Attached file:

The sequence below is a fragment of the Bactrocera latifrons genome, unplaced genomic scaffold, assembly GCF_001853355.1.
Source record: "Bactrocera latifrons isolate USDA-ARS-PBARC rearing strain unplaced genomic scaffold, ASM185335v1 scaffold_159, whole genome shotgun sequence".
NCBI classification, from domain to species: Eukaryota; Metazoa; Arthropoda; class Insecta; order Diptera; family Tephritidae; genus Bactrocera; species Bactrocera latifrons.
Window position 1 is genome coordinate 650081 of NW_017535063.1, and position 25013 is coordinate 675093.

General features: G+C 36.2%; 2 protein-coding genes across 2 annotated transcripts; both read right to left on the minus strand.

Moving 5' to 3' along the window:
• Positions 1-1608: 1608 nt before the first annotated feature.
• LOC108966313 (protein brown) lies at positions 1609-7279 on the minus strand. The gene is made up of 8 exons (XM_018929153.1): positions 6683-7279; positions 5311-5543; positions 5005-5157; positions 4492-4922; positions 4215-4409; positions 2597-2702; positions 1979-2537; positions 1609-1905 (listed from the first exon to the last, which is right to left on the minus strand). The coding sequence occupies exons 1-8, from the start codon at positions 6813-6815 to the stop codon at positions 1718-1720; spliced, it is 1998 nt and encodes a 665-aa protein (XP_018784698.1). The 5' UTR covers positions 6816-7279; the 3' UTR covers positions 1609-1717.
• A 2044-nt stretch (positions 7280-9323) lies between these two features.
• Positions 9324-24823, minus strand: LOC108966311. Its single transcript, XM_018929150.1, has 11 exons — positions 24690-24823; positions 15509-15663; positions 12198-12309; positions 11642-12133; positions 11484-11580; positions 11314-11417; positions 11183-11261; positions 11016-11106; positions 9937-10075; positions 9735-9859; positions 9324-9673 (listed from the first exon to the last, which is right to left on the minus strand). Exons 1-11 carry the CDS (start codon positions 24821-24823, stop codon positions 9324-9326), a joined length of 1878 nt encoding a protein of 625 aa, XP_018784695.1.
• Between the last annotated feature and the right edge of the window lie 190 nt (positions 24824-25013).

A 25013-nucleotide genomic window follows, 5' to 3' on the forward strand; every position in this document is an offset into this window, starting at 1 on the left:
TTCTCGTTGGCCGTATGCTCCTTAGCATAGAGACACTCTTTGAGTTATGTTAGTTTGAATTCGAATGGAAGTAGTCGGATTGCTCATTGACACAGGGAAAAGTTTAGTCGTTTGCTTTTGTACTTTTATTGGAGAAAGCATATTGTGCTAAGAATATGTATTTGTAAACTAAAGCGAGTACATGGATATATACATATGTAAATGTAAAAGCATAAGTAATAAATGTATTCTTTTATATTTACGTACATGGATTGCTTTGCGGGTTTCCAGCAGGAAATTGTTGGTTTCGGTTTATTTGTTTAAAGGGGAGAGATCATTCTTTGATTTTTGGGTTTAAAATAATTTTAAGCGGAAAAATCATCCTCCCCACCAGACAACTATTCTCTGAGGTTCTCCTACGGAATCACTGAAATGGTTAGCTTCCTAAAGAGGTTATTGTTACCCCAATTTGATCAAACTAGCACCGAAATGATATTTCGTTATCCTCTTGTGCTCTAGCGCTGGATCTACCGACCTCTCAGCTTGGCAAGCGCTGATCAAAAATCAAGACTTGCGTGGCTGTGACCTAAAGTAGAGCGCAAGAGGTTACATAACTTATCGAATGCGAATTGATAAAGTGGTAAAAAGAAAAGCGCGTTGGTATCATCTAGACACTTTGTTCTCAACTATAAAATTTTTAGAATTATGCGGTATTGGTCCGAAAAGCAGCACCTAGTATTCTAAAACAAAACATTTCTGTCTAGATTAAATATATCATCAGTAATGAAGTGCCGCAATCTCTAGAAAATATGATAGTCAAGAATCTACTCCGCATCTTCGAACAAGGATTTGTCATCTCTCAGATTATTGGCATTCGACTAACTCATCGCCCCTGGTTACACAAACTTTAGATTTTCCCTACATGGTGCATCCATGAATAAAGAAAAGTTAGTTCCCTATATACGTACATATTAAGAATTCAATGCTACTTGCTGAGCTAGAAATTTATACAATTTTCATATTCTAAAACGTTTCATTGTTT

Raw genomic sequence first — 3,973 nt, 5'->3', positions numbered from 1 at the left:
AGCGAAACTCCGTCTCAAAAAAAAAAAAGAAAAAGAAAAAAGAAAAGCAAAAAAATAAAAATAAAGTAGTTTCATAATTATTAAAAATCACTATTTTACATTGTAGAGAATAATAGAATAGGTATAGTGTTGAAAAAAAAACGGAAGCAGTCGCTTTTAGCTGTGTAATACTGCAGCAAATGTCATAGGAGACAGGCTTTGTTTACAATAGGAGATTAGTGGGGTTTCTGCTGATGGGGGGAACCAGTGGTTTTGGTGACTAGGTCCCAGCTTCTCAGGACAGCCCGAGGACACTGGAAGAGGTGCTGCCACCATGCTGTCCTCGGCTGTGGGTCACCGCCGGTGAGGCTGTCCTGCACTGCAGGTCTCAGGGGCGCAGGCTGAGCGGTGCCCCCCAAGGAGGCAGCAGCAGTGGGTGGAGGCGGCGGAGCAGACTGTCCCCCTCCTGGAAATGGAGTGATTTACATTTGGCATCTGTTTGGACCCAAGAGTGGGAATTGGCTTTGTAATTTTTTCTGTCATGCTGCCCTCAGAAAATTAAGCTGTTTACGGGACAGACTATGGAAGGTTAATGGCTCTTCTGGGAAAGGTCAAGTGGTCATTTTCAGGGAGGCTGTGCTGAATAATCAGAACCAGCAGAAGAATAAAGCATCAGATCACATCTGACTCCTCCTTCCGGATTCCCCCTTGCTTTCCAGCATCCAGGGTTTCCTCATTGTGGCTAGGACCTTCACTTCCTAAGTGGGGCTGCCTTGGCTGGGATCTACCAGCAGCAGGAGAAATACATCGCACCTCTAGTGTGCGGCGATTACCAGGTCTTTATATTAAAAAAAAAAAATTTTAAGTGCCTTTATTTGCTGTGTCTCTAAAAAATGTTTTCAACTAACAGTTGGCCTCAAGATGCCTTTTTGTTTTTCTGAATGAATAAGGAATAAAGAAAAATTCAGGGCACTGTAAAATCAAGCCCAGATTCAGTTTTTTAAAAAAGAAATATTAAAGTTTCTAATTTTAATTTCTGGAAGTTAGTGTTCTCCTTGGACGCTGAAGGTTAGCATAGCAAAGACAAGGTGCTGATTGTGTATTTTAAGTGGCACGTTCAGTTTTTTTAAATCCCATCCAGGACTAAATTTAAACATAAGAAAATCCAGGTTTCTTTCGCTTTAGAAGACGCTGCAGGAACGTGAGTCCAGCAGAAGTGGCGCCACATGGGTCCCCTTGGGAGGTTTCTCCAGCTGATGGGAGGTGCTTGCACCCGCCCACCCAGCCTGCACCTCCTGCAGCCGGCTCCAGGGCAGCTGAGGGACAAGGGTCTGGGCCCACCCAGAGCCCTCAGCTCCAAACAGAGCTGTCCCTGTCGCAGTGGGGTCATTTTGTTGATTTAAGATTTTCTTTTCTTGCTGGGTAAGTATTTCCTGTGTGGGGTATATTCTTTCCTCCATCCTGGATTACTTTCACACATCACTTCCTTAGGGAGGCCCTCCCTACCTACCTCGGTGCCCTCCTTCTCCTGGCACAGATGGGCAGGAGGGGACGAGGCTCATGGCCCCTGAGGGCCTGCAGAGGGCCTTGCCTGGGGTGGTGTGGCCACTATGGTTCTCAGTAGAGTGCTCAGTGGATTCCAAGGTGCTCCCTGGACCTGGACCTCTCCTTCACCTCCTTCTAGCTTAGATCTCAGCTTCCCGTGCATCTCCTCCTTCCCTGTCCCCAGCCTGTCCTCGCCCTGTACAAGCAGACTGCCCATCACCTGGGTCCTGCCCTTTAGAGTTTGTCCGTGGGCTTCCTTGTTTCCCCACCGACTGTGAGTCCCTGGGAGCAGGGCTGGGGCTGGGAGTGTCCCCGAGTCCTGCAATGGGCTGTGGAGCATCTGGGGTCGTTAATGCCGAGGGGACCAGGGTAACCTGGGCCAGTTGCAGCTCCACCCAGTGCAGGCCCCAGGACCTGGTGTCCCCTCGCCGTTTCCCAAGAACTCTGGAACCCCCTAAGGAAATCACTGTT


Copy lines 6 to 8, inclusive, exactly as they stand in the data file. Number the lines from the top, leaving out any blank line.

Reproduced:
Moving 5' to 3' along the window:
• Positions 1-1608: 1608 nt before the first annotated feature.
• LOC108966313 (protein brown) lies at positions 1609-7279 on the minus strand. The gene is made up of 8 exons (XM_018929153.1): positions 6683-7279; positions 5311-5543; positions 5005-5157; positions 4492-4922; positions 4215-4409; positions 2597-2702; positions 1979-2537; positions 1609-1905 (listed from the first exon to the last, which is right to left on the minus strand). The coding sequence occupies exons 1-8, from the start codon at positions 6813-6815 to the stop codon at positions 1718-1720; spliced, it is 1998 nt and encodes a 665-aa protein (XP_018784698.1). The 5' UTR covers positions 6816-7279; the 3' UTR covers positions 1609-1717.